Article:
What Riley Wore (2019), written by Elana K. Arnold, explores the creativity and sensitivity of a nonbinary/gender creative child as they navigate everyday life from the dentist’s office to the playground. This accessible children’s picture book is colorfully and cartoonishly illustrated by Linda Davick with a touch of whimsy that doesn’t detract from the text’s realism. Continue reading
Going Home with Daddy, written by Kelly Starling Lyons and illustrated by Daniel Minter, is gorgeous.
The story unfolds from the point-of-view of a young African American boy heading to his great-grandma Granny’s for an annual family reunion. The text is heavy with emotion, but none shine as boldly as joy. Continue reading
A Name on the Quilt (1999), published by Antheneum Books, was written by Jeannine Atkins and illustrated by Tad Hills. Simple, but warm illustrations face evocative text that describes the family and friends of Ron, a man who passed away from AIDS complications, sewing a quilt to memorialize him. Continue reading
Published by New Family Press, How My Family Came to Be – Daddy, Papa and Me (2003) is written by Andrew R. Aldrich and illustrated by Mike Motz.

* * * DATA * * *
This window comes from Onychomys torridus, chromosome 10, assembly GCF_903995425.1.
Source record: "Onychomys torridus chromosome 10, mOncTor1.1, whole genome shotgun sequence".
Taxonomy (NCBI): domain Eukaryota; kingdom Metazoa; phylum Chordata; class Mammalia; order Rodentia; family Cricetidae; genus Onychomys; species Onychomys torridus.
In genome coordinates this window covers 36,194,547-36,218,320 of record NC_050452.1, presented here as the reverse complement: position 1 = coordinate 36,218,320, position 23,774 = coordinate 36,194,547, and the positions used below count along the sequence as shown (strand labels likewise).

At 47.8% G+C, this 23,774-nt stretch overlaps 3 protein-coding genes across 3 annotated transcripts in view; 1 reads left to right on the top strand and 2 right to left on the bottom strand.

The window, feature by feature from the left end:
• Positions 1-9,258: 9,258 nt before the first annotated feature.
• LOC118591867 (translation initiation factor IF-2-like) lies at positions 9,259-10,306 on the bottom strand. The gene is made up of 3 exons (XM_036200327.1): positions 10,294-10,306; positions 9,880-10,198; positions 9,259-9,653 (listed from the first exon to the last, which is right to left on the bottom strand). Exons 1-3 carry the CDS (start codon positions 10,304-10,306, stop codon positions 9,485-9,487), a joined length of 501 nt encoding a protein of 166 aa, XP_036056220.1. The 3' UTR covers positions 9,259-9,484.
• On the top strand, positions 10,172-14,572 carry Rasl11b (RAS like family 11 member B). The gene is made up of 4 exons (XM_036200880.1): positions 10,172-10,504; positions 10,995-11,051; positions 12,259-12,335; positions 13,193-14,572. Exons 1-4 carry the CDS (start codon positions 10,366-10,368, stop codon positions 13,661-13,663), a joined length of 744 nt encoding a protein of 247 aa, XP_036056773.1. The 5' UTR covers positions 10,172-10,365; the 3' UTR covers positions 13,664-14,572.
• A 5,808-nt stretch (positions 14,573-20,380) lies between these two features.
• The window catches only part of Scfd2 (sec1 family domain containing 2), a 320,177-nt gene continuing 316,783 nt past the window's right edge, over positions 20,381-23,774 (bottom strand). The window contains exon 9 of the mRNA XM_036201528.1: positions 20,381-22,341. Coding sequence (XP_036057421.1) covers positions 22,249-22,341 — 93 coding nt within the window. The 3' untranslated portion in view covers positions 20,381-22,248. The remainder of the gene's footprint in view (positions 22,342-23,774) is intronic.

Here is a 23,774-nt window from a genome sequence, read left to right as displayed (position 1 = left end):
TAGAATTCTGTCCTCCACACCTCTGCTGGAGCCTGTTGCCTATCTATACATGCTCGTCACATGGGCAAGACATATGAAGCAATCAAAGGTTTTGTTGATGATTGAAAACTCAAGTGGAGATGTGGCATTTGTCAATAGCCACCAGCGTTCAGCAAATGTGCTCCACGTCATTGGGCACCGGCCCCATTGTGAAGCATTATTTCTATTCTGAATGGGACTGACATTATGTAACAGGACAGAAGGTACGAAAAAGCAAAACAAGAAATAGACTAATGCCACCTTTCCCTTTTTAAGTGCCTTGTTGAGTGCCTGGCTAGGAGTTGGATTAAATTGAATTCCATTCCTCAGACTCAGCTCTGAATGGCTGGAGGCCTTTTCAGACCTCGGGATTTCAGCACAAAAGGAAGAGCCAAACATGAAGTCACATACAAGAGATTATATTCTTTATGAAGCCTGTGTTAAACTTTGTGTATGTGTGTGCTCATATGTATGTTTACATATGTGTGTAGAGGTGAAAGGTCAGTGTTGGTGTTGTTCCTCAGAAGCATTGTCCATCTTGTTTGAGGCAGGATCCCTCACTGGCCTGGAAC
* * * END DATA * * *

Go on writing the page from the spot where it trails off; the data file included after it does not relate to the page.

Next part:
Two white men adopt a black baby whose mother is described as too ill to care for him. The adoption process is touched on – the two men meet with a social worker and have their home inspected before they can adopt. The love they feel for their adopted child and the care they provide is emphasized. Continue reading
Memphis, Martin, and the Mountaintop: The Sanitation Strike of 1968, written by Alice Faye Duncan and illustrated by R. Gregory Christie, is not the story of a single man – it is the story of a collective struggle. Duncan makes this struggle real and accessible to even the youngest of readers by unapologetically representing racism and the abuses of power that are a central logic and practice of capitalism. Christie’s atmospheric illustrations envelope each of Duncan’s interconnected vignettes helping express the shifting tone of the emotionally challenging story that puts American history on display in all its complexity. Continue reading
I am working to spread the word about RaiseThemRighteous! I am on Twitter at @jlmiller516 and on Goodreads at https://www.goodreads.com/RaiseThemRighteous! Please, follow me across platforms and share my blog with friends and family.
I’ve been posting socially engaged, diverse, and LGBTQ* #kidlit book reviews for about four months, and plan on adding middle grade and young adult literature to the blog in January!
I’m also a @CybilsAwards judge for easy readers and early chapter books – I love it! And, this year I’m going to be a Multicultural Children’s Book Day Reviewer for the first time. I love that these things exist and am so happy to participate!
Gayle Pitman is the author of numerous LGBTQ* children’s picture books. Published in 2014, This Day in June, is not her newest release, but it is worth reviewing as it captures a beautifully inclusive vision of a Pride Parade sure to delight young readers. This text can easily be read with toddlers, who will enjoy the multiple representations of fabulous queerness colorfully illustrated by Kristyna Litten.